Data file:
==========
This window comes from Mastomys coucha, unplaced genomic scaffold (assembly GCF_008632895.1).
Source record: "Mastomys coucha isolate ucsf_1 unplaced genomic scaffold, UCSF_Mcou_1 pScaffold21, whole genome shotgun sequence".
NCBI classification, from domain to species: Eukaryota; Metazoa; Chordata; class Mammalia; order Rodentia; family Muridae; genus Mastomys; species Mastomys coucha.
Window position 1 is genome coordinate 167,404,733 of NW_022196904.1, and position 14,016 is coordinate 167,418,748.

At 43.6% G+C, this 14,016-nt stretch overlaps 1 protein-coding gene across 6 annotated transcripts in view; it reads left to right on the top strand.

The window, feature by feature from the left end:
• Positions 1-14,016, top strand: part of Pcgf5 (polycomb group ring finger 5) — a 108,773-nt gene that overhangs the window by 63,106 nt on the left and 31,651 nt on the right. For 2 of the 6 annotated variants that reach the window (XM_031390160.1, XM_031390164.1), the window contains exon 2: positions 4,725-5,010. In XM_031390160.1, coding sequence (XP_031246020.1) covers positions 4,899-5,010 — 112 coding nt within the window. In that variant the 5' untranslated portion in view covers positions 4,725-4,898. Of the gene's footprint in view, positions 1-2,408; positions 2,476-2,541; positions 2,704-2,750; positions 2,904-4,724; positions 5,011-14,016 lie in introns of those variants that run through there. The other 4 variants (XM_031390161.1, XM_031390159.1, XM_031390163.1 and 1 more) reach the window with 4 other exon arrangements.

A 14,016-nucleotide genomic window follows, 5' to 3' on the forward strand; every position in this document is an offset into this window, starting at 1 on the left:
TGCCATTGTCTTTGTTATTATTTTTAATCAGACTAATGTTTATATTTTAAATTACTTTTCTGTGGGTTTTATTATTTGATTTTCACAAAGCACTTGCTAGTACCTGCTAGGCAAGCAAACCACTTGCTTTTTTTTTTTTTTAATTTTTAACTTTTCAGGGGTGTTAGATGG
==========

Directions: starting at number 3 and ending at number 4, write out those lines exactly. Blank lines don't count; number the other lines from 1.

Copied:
NCBI classification, from domain to species: Eukaryota; Metazoa; Chordata; class Mammalia; order Rodentia; family Muridae; genus Mastomys; species Mastomys coucha.
Window position 1 is genome coordinate 167,404,733 of NW_022196904.1, and position 14,016 is coordinate 167,418,748.